Free event today at 2 p.m. features educators involved in this growing movement to help bridge the move from high school to college for struggling students.


Educators, policymakers and others comment on the plans to revise the SAT to make it more open and relevant in the spring of 2016.


The plans for the new SAT, with their emphasis on citing evidence to support answers and covering fewer math topics in greater depth, offer some notable echoes of the common core.


State education officials are considering allowing districts to hire professionals with industry certification or career experience to teach full- or part-time in the schools.


A new federal report suggests that the number of high school graduates will decline by 2 percent over the next decade.


A survey of community college students finds three-year graduation rates are 5 percent for men of color and 32 percent for white males, despite higher initial engagement by minority students.


A new survey of business leaders finds just 1 in 10 strongly agree that colleges are graduating students with skills to meet their business needs.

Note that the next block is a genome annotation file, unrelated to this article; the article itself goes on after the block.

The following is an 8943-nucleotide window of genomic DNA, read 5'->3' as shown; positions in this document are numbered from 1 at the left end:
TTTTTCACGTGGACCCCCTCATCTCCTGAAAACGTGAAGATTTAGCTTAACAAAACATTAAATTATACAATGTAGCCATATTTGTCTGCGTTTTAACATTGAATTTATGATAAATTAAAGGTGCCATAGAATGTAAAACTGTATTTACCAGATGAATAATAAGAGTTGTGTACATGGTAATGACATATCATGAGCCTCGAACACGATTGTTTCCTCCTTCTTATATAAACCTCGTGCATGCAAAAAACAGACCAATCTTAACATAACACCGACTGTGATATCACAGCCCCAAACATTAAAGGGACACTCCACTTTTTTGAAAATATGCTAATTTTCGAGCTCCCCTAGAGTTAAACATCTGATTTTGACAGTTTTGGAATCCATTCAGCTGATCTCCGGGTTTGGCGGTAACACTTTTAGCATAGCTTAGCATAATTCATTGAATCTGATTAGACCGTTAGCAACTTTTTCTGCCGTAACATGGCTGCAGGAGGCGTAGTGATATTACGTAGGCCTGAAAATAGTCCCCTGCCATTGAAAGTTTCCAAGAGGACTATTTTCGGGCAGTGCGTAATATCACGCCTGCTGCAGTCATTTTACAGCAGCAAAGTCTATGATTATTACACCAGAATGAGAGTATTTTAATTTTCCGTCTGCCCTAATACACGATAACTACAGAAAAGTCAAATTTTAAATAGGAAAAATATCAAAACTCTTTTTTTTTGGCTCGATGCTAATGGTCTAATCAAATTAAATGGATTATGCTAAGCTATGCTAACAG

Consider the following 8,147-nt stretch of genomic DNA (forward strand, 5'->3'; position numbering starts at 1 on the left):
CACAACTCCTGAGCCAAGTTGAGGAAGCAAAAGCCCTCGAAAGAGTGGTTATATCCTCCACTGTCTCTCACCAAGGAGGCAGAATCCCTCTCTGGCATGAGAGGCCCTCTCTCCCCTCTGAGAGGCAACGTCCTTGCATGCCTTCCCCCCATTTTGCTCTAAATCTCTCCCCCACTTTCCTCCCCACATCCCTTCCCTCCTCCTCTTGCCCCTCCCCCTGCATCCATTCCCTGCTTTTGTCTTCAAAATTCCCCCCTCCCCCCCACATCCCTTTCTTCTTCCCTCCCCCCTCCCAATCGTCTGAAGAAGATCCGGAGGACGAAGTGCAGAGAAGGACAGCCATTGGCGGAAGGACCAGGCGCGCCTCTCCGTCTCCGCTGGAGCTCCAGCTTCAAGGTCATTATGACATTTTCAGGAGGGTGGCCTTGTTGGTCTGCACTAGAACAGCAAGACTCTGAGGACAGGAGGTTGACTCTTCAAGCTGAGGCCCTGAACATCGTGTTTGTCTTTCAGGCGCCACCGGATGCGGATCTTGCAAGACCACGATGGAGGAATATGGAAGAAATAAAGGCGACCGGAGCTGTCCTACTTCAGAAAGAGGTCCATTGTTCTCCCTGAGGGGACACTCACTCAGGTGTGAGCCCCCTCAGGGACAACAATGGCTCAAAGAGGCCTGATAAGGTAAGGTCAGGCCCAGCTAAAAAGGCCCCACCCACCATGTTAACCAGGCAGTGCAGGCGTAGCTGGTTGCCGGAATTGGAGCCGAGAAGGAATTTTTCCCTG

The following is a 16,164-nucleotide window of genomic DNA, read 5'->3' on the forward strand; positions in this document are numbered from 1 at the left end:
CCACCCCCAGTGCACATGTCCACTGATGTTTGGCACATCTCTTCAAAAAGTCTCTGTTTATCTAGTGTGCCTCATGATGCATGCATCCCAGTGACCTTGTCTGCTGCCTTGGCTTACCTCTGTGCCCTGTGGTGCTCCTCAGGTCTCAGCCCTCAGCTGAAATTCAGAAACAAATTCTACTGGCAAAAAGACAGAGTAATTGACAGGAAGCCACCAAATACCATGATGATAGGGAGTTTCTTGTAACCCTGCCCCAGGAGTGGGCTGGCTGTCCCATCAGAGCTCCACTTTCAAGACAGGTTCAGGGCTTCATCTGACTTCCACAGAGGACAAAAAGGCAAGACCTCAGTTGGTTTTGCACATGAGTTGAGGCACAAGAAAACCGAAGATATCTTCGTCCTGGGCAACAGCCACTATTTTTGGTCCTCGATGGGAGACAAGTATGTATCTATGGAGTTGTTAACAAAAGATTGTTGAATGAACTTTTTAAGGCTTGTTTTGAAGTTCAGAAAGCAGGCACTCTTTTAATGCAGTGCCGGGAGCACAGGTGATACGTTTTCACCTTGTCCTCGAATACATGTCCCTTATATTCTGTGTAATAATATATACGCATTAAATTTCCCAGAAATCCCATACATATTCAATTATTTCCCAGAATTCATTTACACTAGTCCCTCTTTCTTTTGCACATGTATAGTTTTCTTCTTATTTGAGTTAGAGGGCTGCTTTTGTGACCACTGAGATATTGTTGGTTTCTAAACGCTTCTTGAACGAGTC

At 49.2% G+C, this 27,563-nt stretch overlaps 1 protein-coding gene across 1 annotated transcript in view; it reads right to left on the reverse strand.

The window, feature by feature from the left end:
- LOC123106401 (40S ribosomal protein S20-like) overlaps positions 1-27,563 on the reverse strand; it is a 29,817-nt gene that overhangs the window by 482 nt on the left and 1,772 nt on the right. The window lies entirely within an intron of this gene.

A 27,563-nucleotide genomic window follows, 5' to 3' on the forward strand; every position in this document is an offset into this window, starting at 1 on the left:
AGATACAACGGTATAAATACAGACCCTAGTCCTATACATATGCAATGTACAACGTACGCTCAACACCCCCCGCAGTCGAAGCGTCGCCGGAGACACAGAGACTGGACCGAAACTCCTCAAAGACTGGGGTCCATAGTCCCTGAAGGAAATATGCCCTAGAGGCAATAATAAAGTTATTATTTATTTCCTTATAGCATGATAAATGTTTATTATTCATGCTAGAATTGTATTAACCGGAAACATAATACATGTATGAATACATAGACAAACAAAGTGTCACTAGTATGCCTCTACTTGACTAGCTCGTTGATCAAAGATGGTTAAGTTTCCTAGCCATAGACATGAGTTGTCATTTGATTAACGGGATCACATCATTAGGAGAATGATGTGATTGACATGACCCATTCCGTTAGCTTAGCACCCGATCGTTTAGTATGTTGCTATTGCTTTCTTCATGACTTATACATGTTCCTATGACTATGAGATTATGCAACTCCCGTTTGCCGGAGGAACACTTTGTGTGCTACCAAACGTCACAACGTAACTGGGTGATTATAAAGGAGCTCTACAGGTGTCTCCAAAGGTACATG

In hopes of getting more students successfully through college, states are trying a variety of approaches, including early assessments, transitional curricula, and better course alignment.


To prepare students for more high-tech jobs, the Mississippi House has approved a proposal to guarantee tuition for high school graduates.


A study of test-optional schools finds little difference in the academic performance and graduation rates of applicants who submit ACT and SAT scores to colleges and those who do not.


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